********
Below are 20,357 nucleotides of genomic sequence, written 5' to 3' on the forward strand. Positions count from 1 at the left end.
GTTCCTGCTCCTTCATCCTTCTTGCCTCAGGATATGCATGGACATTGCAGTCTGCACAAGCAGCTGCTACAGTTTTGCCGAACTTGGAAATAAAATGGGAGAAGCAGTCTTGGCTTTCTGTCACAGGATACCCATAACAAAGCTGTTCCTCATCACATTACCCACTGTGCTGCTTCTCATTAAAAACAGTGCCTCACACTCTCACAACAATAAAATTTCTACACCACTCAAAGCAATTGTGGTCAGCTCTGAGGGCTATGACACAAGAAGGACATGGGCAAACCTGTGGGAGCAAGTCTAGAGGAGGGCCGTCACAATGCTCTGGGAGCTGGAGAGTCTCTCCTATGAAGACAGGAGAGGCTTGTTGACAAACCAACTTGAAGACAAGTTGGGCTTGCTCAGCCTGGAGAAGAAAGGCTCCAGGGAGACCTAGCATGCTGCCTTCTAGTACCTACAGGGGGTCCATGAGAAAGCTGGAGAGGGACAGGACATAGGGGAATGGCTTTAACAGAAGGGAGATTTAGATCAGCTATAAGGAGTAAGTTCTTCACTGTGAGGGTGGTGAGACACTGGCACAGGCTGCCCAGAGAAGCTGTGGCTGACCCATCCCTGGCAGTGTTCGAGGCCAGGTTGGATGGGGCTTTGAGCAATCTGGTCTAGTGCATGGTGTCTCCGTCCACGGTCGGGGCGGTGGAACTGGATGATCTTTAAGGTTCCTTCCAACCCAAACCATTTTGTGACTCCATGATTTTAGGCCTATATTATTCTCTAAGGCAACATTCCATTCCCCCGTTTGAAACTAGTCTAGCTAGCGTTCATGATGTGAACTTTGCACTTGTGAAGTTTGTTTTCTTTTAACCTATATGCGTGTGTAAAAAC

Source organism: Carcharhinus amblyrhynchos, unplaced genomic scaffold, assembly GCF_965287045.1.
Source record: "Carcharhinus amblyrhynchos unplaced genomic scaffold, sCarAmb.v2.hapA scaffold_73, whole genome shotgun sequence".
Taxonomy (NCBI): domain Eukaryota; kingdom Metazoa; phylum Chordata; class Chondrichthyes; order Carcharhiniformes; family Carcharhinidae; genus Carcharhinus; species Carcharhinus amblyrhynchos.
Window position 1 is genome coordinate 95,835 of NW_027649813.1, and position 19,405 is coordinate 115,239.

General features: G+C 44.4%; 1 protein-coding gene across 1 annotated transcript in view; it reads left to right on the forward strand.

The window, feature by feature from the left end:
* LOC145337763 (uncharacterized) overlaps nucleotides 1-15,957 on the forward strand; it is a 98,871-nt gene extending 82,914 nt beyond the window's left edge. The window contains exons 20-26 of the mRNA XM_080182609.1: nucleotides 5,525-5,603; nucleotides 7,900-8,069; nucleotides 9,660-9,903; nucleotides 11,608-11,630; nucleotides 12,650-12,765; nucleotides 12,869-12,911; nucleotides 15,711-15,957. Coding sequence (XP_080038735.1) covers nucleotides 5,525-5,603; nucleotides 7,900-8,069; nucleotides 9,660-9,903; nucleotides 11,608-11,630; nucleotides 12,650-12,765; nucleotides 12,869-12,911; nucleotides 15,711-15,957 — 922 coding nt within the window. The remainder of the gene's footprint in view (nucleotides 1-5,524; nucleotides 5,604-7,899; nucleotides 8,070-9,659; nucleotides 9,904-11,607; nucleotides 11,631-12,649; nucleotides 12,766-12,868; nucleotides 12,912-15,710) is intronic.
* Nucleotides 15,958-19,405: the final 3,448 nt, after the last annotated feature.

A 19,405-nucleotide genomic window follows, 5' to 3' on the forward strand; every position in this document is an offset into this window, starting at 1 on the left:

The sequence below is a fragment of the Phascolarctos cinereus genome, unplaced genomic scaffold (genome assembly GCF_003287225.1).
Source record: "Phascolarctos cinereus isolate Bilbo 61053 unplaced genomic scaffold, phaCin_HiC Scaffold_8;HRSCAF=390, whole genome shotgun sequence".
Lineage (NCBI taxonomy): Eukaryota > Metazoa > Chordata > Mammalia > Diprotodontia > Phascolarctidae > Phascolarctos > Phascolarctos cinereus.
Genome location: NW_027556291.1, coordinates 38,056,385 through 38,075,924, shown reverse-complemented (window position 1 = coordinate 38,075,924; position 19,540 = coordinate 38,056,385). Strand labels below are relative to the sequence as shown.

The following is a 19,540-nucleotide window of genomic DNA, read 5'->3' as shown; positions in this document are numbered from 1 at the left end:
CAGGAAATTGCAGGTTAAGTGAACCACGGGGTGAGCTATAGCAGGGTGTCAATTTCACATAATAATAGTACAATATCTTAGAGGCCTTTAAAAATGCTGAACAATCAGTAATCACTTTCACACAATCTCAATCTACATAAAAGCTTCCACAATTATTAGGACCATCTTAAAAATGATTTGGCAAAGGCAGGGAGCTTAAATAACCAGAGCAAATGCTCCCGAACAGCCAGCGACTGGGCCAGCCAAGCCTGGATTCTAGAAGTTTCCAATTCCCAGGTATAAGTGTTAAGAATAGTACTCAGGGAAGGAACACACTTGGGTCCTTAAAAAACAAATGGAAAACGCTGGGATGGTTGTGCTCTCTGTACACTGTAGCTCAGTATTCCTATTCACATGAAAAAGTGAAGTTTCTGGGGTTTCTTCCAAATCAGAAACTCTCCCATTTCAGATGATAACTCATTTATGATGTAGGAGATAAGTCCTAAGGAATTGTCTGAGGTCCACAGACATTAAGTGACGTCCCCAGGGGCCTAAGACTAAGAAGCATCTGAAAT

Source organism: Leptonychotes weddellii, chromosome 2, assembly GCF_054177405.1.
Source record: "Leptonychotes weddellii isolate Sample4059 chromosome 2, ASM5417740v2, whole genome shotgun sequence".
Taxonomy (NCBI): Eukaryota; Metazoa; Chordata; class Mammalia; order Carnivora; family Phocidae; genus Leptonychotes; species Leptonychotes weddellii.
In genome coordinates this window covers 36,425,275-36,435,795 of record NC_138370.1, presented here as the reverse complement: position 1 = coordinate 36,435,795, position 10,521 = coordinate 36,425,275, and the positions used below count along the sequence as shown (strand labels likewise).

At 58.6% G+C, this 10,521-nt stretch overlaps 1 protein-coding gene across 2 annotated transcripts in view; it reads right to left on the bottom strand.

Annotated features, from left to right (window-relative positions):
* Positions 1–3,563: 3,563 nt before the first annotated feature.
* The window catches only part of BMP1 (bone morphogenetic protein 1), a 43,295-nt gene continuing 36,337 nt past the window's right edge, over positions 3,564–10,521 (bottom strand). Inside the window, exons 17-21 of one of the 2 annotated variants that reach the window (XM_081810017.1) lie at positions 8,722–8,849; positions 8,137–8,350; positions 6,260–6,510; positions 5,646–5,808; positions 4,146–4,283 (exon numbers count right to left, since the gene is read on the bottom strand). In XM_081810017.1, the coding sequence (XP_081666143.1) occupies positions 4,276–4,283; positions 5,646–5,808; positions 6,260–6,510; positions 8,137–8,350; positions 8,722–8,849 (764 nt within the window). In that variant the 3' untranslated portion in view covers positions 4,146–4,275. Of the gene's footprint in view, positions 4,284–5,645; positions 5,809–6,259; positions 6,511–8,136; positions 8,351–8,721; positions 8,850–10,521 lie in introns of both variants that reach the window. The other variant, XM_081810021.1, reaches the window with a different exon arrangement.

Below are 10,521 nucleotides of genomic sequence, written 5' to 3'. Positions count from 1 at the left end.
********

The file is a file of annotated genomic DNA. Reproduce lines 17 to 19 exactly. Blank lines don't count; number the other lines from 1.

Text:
CAGGAAATTGCAGGTTAAGTGAACCACGGGGTGAGCTATAGCAGGGTGTCAATTTCACATAATAATAGTACAATATCTTAGAGGCCTTTAAAAATGCTGAACAATCAGTAATCACTTTCACACAATCTCAATCTACATAAAAGCTTCCACAATTATTAGGACCATCTTAAAAATGATTTGGCAAAGGCAGGGAGCTTAAATAACCAGAGCAAATGCTCCCGAACAGCCAGCGACTGGGCCAGCCAAGCCTGGATTCTAGAAGTTTCCAATTCCCAGGTATAAGTGTTAAGAATAGTACTCAGGGAAGGAACACACTTGGGTCCTTAAAAAACAAATGGAAAACGCTGGGATGGTTGTGCTCTCTGTACACTGTAGCTCAGTATTCCTATTCACATGAAAAAGTGAAGTTTCTGGGGTTTCTTCCAAATCAGAAACTCTCCCATTTCAGATGATAACTCATTTATGATGTAGGAGATAAGTCCTAAGGAATTGTCTGAGGTCCACAGACATTAAGTGACGTCCCCAGGGGCCTAAGACTAAGAAGCATCTGAAAT

Source organism: Leptonychotes weddellii, chromosome 2, assembly GCF_054177405.1.
Source record: "Leptonychotes weddellii isolate Sample4059 chromosome 2, ASM5417740v2, whole genome shotgun sequence".